Thoracolumbar Spine

Special Questions
  • Bowel / Bladder dysfunction
  • Loss of weight / appetite
  • Weakness / clumsiness / gait disturbance
  • Pins and Needles or numbness
  • Recent spinal surgery
  • History of malignancy
  • Red Flags

    • Infection
      • Fever / other signs of infection
      • Underlying disease process, immunosuppression, penetrating wound
      • History of IV drug use
    • Fracture
      • History of Trauma (or minor trauma if >50 and with history of OP +/- prolonged steroid use)
    • Tumour
      • Past History of malignancy
      • Age >50
      • Failure to improve with Rx
      • Unexplained LOW
      • Pain at multiple sites +/- resting pain
    • AAA
      • Absence of aggravating factors
  • Presence of leg pain
Goals in ED
  • Normal distal neurovascular function
  • Not a non-musculoskeletal cause
  • No fractures / dislocations
  • No gross neurological dysfunction or other signs / symptoms suggestive of cauda equina or other sinister pathology

Standing Assessment

  • Observation
    • Rash / Swelling
    • Posture
      • Presence of a list (note which direction pelvis is shunted)
  • Active Range of Motion (if possible)
    • Standing
      • Flexion
      • Extension
      • Lateral Flexion
    • Seated
      • Rotation
  • Gait

Bed Assessment

Neuromeningeal Testing
  • This involves stretching the tissues that protect the central and peripheral nervous system
  • If there is tethering of neural structures (eg from a nerve root compression, scar tissue from an injured muscle or laceration sticking to peripheral nerves), stretching of these structures usually reproduces pain
  • A positive test does not necessarily mean that the pain is coming from compression of nerve roots – it merely indicates that SOME component of the pain is relating to the neuromeningeal structures
Prone Knee Bend
  • Prone knee bend stresses the anterior travelling nerve fibres
  • Begin by flexing the patient’s knee to 90 degrees
  • Extend the patient’s hip from the bed until they tell you to stop, significant pain is elicited or there is no further range possible
  • A strong stretch is normal – reproduction of the patient’s pain is abnormal
  • Measure the angle at which symptoms are first produced
Straight Leg Raise
  • The straight leg raise test for LBP is PASSIVE (active straight leg raising pulls anteriorly on the lumbar spine via Psoas and will reproduce lower back pain in most patients).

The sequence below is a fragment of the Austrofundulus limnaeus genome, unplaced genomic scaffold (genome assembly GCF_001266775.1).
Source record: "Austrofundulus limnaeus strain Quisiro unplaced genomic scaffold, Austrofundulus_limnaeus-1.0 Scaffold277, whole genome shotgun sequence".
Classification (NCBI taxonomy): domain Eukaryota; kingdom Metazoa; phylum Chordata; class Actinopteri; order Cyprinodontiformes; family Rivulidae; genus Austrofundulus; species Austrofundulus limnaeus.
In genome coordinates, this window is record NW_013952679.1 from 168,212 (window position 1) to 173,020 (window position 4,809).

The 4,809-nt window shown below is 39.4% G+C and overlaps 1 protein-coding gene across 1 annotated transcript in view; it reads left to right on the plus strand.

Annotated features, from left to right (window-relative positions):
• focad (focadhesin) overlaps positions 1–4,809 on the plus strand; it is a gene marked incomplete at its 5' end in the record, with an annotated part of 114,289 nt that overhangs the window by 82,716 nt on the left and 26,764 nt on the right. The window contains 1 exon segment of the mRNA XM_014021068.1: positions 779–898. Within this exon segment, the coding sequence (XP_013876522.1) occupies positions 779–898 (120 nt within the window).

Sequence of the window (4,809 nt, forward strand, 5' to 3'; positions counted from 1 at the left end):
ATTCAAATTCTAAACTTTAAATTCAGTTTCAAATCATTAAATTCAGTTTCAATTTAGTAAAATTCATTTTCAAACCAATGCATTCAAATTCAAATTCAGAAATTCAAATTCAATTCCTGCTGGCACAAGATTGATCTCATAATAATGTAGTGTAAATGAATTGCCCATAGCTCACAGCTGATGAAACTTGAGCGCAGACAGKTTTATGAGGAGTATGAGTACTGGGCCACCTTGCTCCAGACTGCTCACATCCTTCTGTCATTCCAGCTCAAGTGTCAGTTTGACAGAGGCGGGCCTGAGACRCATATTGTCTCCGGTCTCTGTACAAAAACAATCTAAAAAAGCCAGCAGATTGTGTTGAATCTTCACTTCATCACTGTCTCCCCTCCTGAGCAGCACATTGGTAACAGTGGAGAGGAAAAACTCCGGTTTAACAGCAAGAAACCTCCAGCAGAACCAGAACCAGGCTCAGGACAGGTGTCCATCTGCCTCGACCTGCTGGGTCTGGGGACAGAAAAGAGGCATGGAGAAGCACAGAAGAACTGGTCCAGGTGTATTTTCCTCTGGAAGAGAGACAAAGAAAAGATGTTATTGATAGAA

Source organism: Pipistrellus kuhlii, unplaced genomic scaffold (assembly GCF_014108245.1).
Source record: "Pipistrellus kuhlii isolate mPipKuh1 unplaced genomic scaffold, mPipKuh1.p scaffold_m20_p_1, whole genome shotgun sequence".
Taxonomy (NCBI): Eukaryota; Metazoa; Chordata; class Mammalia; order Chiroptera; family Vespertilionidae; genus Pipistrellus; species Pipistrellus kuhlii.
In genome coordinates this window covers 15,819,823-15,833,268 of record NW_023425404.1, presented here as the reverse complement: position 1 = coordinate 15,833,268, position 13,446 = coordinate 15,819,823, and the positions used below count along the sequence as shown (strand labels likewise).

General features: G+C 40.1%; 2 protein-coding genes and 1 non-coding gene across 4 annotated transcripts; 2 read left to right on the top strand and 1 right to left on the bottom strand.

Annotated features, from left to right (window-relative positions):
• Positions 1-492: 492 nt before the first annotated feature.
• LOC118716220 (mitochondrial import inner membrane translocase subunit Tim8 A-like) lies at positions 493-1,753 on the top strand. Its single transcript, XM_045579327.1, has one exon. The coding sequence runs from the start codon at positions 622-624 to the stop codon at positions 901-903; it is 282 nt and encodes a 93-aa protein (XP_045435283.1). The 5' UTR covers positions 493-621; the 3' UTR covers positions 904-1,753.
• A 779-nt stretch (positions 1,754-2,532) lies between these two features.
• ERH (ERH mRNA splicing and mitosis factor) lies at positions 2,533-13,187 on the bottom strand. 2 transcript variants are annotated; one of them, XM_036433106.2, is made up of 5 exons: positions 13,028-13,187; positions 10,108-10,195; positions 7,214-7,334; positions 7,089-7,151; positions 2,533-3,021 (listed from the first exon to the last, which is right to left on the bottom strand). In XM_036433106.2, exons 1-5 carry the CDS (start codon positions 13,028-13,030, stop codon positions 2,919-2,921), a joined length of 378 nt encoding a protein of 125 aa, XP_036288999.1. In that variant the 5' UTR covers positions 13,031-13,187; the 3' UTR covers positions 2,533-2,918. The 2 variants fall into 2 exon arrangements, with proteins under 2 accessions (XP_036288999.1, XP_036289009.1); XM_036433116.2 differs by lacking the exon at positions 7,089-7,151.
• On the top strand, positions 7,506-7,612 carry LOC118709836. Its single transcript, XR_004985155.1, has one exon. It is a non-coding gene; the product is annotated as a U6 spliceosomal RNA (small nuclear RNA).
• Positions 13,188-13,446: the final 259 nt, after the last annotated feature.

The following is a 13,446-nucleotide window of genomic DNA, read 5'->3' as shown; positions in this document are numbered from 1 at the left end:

• Straight leg raise stresses the posteriorly travelling nerves (which terminate in the sole of the foot)
  • Begin by dorsiflexing the patient’s foot
  • Keeping the knee straight, lift the patient’s leg from the bed until they tell you to stop, significant pain is elicited or there is no further range
A strong stretch is normal – reproduction of the patient’s pain is abnormal
  • Measure the angle at which symptoms are first produced
  • Move the ankle into plantarflexion and note any changes in pain
  • SLR is highly sensitive for herniated discs (0.92), but of variable specificity (0.1 to 1)
  • Crossed SLR (eg SLR on L causes pain on R) shows high specificity (0.9) but low sensitivity (0.28) * Surgical population
  • Prone Knee Bend
  • * Slump (generally not needed unless trying to clear lumbar spine)

Neurological Examination
  • Power
    • Explain to the patient that you understand that it may be uncomfortable to push, however this is an important part of the assessment. Advise the patient to put the pain aside and push against you as hard as they possibly can.
    • Measure using the Oxford grading system:
Oxford GradeDescriptor
0No signs of activity
1Flicker of activity, no movement
2Full active range of motion, across gravity
3Full active range of motion, against gravity
4Moderate resistance
5Maximal resistance
  • Myotomes
    • Hip flexion (L2/3)
    • Knee extension (L3/4)
    • Ankle DF (L4/5)
    • Great toe ext (L5)
    • Ankle PF (S1/S2)
  • Reflexes
    • Technique
      • Patient must be relaxed
      • Grip on hammer should be loose (hammer should bounce when striking tendon)
      • Compare to normal side (or knowledge of “normal”)
    • Abnormalities
      • Hypoactive (nerve root)
      • Hyperactive (cord / CNS)
    • Grading
      • No response
      • + = lower than normal
      • ++ = normal
      • +++ = brisk
      • ++++ = very brisk
      • Clonus
    •  Specific Reflexes
      • Knee Jerk (L3/4)
      • Ankle Jerk (S1/S2)
      • Plantars (UMN vs LMN)
  • Sensation
    • Dermatomal (including perianal)
  • *Coordination (if seems more like a SYSTEMIC neurological problem rather then a SPINAL neurological problem)
    • Heel shin
    • Gait

  • Thoaco-Lumbar spine
  • Flank

Other Tests
  • Obs – HR, BP, Temp, O2 sat
  • Full Ward Test (urine) if potential for UTI / renal colic / other cause for pain
  • Post Void Residual Volume (bladder scan in ED to check if is in urinary retention) if incontinence / retention
    • Considered abnormal if PVRV > 100mls
  • X-ray
    • Trauma in younger patients
    • Minimal trauma in frail older patients
    • Hx of malignancy
    • Other red flags (LOA / LOW / Bowel / Bladder)
  • CT / MRI (need to discuss with specialty registrar)
    • Significant neurological dysfunction
      • Gross motor changes
      • Urinary retention / incontinence
      • Gait disturbance

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